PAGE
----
China unlikely to support anti-nuclear sanctions against oil ally Iran
Hua Liming, Beijing's former ambassador to Tehran, said: "Although they have different political systems and ideologies, China and Iran carry out independent foreign policy and are not willing to be manipulated by the big nations in the worldChina is the world's second-largest consumer of crude oil, and is determined to safeguard energy supplies. Iran has the second-largest reserves. This year they announced a $3.2bn (£2bn) gas deal. Trade volume has reportedly soared from $400m in 1994 to $29bn last year, and Iran's ambitious development plans are welcome to a country skilled in building infrastructure.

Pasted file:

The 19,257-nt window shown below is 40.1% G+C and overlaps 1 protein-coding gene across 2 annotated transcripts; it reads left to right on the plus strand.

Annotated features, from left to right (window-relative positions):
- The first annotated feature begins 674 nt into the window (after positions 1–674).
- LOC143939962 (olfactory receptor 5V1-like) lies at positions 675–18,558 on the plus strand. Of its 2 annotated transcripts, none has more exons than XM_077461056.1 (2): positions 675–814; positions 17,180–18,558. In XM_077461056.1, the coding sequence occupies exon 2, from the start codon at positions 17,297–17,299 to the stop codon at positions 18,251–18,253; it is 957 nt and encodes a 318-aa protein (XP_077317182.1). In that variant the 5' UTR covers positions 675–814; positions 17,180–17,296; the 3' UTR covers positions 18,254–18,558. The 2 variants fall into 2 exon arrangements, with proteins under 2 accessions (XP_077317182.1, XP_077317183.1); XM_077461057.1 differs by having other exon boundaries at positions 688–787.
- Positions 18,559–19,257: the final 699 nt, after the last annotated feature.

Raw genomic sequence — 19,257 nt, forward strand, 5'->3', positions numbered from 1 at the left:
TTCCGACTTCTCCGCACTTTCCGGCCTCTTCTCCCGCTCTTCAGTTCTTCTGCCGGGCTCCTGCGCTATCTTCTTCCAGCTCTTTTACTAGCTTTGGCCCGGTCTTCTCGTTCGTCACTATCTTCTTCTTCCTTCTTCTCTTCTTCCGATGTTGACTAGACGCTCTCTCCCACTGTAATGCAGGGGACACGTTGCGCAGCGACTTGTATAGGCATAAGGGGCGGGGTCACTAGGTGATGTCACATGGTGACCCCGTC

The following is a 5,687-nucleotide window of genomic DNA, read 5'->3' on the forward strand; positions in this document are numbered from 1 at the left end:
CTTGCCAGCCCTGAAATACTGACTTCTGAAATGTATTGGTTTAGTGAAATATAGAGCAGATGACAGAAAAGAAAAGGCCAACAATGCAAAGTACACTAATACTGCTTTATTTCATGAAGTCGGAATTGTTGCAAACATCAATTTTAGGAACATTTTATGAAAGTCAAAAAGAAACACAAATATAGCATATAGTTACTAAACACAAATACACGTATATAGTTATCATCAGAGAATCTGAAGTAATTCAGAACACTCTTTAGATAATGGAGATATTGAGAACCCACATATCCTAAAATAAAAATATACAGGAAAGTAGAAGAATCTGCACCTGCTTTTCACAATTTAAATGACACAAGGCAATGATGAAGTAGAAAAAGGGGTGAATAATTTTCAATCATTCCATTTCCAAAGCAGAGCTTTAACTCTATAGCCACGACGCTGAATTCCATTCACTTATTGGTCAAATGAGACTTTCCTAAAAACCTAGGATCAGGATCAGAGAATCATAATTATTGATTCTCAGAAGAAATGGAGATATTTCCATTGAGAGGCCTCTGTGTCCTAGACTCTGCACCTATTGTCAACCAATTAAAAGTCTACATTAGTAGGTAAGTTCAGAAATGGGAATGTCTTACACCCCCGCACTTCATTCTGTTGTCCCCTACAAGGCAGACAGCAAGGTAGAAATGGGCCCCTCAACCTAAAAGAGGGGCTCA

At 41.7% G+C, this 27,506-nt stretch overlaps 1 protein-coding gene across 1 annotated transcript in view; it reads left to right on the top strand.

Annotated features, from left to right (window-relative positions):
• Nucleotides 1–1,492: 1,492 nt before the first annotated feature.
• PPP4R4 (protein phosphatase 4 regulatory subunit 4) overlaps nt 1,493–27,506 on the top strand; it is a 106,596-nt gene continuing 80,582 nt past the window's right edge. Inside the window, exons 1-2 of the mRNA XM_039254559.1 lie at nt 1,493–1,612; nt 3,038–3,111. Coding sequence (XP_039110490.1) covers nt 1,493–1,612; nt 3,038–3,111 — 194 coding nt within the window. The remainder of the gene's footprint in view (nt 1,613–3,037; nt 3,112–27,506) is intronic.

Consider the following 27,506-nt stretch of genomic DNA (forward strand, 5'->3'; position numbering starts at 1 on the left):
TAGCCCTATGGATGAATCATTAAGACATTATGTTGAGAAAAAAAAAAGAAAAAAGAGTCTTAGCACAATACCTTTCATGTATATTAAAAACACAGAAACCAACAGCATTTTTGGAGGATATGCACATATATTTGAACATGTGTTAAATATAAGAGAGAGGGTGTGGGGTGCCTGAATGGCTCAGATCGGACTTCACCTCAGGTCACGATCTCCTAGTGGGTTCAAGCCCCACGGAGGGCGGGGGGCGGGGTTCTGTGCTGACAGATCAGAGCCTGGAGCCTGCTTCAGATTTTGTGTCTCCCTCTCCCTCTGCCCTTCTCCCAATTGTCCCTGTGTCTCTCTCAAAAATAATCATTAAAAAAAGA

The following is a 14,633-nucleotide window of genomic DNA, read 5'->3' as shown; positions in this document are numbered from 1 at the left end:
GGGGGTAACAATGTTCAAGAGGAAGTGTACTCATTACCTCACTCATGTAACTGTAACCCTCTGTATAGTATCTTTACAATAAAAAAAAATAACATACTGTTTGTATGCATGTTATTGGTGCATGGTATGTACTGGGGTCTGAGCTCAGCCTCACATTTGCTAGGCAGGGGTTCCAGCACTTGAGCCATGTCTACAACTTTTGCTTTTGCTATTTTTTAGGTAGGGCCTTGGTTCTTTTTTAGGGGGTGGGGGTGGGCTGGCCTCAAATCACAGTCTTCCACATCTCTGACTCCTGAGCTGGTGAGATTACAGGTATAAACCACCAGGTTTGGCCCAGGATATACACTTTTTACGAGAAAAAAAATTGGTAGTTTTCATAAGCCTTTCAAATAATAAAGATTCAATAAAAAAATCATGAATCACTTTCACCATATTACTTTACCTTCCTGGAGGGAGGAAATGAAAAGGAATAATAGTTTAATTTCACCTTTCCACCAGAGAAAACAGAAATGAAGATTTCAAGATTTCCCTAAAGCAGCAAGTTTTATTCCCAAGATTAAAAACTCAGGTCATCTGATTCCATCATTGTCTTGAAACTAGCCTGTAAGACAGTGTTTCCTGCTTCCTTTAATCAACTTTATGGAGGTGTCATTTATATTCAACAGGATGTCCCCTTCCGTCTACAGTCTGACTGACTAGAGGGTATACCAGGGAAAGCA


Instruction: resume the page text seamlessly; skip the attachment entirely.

And as China expands its global influence, Iran could become increasingly useful.
"China recognises Iran as a very major power in the Gulf… It is positioning itself to develop friendly cooperation akin to its relationship with Pakistan," said John Garver, of the Georgia Institute of Technology. "There are situations which could emerge in which Iranian co-operation could be very important to China – such as some kind of western blockade of oil supplies. Having a major oil producer in the Gulf willing to thumb its nose at the US would be very, very useful."
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